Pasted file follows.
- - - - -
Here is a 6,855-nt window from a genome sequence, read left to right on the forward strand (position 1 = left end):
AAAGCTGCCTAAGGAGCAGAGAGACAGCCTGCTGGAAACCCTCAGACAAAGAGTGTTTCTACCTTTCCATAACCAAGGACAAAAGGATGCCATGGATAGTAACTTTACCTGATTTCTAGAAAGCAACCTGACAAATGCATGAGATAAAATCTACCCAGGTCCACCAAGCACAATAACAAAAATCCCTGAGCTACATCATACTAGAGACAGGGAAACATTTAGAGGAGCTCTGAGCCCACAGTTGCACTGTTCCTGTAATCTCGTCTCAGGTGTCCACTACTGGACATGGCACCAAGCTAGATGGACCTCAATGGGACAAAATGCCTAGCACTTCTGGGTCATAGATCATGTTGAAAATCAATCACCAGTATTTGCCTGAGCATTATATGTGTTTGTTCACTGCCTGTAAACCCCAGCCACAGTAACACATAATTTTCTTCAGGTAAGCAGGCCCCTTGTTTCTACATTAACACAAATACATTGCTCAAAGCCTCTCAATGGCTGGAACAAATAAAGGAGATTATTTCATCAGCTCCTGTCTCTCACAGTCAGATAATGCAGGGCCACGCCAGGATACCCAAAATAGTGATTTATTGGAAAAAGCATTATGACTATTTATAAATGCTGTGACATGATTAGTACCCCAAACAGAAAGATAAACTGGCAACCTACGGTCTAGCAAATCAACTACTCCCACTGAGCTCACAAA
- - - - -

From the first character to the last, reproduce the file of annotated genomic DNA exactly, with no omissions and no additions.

Here is a 6,855-nt window from a genome sequence, read left to right on the forward strand (position 1 = left end):
AAAGCTGCCTAAGGAGCAGAGAGACAGCCTGCTGGAAACCCTCAGACAAAGAGTGTTTCTACCTTTCCATAACCAAGGACAAAAGGATGCCATGGATAGTAACTTTACCTGATTTCTAGAAAGCAACCTGACAAATGCATGAGATAAAATCTACCCAGGTCCACCAAGCACAATAACAAAAATCCCTGAGCTACATCATACTAGAGACAGGGAAACATTTAGAGGAGCTCTGAGCCCACAGTTGCACTGTTCCTGTAATCTCGTCTCAGGTGTCCACTACTGGACATGGCACCAAGCTAGATGGACCTCAATGGGACAAAATGCCTAGCACTTCTGGGTCATAGATCATGTTGAAAATCAATCACCAGTATTTGCCTGAGCATTATATGTGTTTGTTCACTGCCTGTAAACCCCAGCCACAGTAACACATAATTTTCTTCAGGTAAGCAGGCCCCTTGTTTCTACATTAACACAAATACATTGCTCAAAGCCTCTCAATGGCTGGAACAAATAAAGGAGATTATTTCATCAGCTCCTGTCTCTCACAGTCAGATAATGCAGGGCCACGCCAGGATACCCAAAATAGTGATTTATTGGAAAAAGCATTATGACTATTTATAAATGCTGTGACATGATTAGTACCCCAAACAGAAAGATAAACTGGCAACCTACGGTCTAGCAAATCAACTACTCCCACTGAGCTCACAAA